Boxing Chatter

BY David A. Avila ON September 07, 2006
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Mayweather and Baldomir in L.A.

During the Thursday rush hour for lunch in Beverly Hill’s restaurant row, the two most commanding fighters in the welterweight division, Carlos Baldomir and Floyd Mayweather Jr., met to kick off their looming matchup.

Mayweather, an 8-1 favorite, eased into Arnie Mortons’ Steakhouse in a stretch limousine. Dozens of reporters waited outside for the press conference to begin. Baldomir arrived almost secretly.

But it’s no secret that Mayweather is taking a chance fighting the undisputed welterweight champion Baldomir, who rose from obscurity to near legendary status following his last two wins.

“Those odds should be a lot closer,” said Mayweather, who is brutally honest when it comes to his craft. “He’s a very good fighter. He’s beaten two good fighters to get here.”

Organized by Goossen Tutor Promotions, the much anticipated collision takes place on Nov. 4 at the Mandalay Bay Resort and Casino.

Baldomir, who regularly trains less than two miles from Beverly Hills, felt quite at home and was more than willing to give his assessment of the outcome.

“I’m going to knock him out,” said Baldomir, who says very little. “I’m real happy to demonstrate who I am and fight hard with all my soul.”

Mayweather, ever the cool surgeon, sat listening with the slightest of smiles. As if knowing the public will be curious to see if the usually quiet Argentine can replicate his underdog victories over Zab Judah and Arturo Gatti.

“He went into guys’ hometowns repeatedly and beat them,” said Mayweather, almost admiring his next opponent’s fortitude and ability. “He’s a real tough fighter. He thinks he can beat me and he better think that way ‘cause he’s fighting the best.”

Mayweather said his uncle, Roger Mayweather, will train him for the fight but will not be able to work his corner as dictated by the Nevada State Athletic Commission for his part in the melee during the Judah fight last April.

“He’s a good fighter, but he can’t be great until he beats me,” said Mayweather.


Frankie Duarte back in L.A.

Frankie Duarte, one of L.A.’s favorite fighters from the 1970s, is back in Los Angeles helping train fighters. He occasionally shows up at the Wild Card Boxing club where he helps with some of the fighters at the popular boxing gym.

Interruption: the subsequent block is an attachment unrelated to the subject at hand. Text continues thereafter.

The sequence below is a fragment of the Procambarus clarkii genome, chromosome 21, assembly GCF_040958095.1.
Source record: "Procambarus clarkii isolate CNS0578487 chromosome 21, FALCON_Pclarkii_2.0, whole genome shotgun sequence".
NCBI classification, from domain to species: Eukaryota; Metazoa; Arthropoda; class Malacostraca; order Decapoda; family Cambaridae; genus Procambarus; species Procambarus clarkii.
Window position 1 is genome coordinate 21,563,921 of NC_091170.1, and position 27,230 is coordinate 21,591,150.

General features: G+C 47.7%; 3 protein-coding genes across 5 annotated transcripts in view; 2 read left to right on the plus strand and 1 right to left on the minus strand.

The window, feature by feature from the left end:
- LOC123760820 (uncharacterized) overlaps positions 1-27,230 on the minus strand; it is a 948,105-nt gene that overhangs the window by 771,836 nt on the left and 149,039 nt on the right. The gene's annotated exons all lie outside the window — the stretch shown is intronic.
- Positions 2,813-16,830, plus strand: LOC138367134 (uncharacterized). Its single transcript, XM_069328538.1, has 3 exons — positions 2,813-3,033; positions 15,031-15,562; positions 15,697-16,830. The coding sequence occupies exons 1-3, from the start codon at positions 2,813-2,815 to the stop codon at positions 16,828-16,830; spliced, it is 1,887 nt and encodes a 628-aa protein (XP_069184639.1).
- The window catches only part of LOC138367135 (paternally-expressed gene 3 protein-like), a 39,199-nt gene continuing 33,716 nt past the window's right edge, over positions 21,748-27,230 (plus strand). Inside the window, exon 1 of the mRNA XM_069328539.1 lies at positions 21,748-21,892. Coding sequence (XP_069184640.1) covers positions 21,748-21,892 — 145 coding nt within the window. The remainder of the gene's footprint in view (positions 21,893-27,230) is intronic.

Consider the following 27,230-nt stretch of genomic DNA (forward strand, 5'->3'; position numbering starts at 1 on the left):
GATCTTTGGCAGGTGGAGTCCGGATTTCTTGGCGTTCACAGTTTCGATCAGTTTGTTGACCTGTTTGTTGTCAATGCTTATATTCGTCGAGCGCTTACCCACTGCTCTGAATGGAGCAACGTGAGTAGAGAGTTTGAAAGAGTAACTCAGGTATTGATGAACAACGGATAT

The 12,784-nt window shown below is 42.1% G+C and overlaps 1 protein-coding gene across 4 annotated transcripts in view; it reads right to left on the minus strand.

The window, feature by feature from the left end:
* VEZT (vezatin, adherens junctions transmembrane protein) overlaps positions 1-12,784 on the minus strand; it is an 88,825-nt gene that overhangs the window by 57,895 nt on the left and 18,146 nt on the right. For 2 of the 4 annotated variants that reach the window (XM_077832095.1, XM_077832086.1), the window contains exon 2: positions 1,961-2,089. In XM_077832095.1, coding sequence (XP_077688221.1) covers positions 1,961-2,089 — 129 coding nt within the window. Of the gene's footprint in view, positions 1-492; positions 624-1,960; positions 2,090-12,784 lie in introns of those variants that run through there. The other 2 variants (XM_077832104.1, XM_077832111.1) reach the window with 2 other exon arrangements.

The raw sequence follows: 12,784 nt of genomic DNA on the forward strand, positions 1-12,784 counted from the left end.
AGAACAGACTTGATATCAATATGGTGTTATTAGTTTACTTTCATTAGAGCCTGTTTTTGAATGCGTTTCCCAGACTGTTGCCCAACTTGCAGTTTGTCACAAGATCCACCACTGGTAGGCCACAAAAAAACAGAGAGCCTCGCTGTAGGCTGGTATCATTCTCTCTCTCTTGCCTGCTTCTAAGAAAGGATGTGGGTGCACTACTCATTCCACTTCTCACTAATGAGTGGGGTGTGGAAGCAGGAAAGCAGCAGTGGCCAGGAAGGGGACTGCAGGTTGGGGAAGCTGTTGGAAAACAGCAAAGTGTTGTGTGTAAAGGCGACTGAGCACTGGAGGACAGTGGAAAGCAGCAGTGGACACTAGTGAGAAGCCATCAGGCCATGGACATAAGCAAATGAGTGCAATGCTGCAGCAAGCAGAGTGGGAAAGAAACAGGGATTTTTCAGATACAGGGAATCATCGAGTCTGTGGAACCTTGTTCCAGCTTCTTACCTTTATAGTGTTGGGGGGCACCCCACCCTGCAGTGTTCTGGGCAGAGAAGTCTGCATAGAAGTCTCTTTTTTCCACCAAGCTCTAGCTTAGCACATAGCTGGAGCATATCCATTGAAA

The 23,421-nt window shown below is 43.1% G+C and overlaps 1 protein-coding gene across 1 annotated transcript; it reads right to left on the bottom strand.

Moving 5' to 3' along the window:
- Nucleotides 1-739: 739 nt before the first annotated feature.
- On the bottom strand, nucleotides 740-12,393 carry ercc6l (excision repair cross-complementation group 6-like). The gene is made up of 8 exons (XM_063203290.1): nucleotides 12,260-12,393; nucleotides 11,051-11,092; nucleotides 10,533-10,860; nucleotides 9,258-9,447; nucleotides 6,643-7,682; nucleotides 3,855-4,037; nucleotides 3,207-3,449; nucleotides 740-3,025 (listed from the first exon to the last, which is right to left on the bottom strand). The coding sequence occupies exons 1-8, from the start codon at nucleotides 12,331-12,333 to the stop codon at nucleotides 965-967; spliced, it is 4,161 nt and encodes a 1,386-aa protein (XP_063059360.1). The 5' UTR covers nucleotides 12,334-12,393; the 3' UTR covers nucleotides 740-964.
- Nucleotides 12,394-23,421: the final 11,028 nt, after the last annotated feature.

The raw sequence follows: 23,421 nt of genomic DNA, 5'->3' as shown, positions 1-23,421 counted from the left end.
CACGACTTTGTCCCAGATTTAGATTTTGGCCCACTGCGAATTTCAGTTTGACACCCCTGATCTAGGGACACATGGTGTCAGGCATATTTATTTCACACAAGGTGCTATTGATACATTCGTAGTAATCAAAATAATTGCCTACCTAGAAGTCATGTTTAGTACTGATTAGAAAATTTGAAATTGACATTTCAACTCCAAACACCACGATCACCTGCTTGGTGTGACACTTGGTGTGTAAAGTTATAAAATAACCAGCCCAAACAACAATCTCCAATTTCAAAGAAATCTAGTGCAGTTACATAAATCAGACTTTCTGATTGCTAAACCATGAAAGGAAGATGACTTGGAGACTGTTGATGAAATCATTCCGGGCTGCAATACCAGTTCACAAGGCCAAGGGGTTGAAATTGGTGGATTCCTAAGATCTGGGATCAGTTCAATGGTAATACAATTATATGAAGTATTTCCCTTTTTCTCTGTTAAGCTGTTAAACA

“I got tired of the barbershop,” said Duarte, who is Pima Indian and part Mexican. “I wanted to get back into boxing.”

Duarte, who grew up in Venice, California, fought from 1973 to 1989, including superb bouts against fighters such as Alberto Davila, Daniel Zaragoza, Jesus Salud and Bernardo Pinango for the WBA bantamweight title in 1987. He just turned 52 on Sunday.


Heather Percival on San Manuel fight card

Junior bantamweight contender Heather Percival (8-3) will be fighting Sharon Gaines (10-7) at San Manuel Casino on Thursday Sept. 14, says Larry Ramirez who trains and manages Percival. The Fontana-based prizefighter lost her last fight against New Mexico’s Monica Lovato but it was an extremely close decision. Ramirez said Percival is sparring with Kaliesha West. Tickets are now on sale. For more information call (800) 359-2464.


Son of Mexican Great fights in Montebello

El Monte’s Santiago Perez, son of the great former world champion Sugar Ramos, meets Sergio De La Torre of San Diego for the state welterweight title at the Quiet Cannon restaurant in Montebello. The fight card takes place on Friday Sept. 15. In a junior welterweight showdown between Southern California prospects, Oxnard’s David Rodela is slated to meet Los Angeles-based Cleotis Pendarvis. Also on the fight card will be Oxnard’s Crystal Morales against San Diego’s Kerry Vera. For tickets or more information call (323) 816-6200 or (323) 781-4871.


Diego Corrales sighting

WBC lightweight world champion Diego Corrales has been training for his upcoming fight against Joel Casamayor that takes place on Oct. 7, in Las Vegas. The lightweight champion witnessed the fight card at the Staples Center and gave his analysis for a local television station. “I loved it, look at me I don’t have any bruises,” said Corrales about doing television boxing commentary. “I could do this forever.”


Juan Manuel Marquez signs with Golden Boy

Former featherweight world titleholder Juan Manuel Marquez signed with Golden Boy Promotions last week. The Mexico City native recently beat Thailand’s Terdsak Jandaeng by technical knockout last month. “He’s one of the most dangerous fighters in the world and a serious threat to any fighter from 126 pounds to 130 pounds,” stated Oscar De La Hoya, president of Golden Boy Promotions.


Golden Boy re-signs Ponce De Leon

Golden Boy Promotions also re-signed WBO junior featherweight titleholder Daniel Ponce De Leon. The native of Chihuahua recently knocked out Thailand’s rugged Sod Lookgyangtoy with one single left hand in the first round last July in Las Vegas. “I had no doubts about re-signing,” stated Ponce De Leon who now lives in Los Angeles. “They treat me with honesty.”

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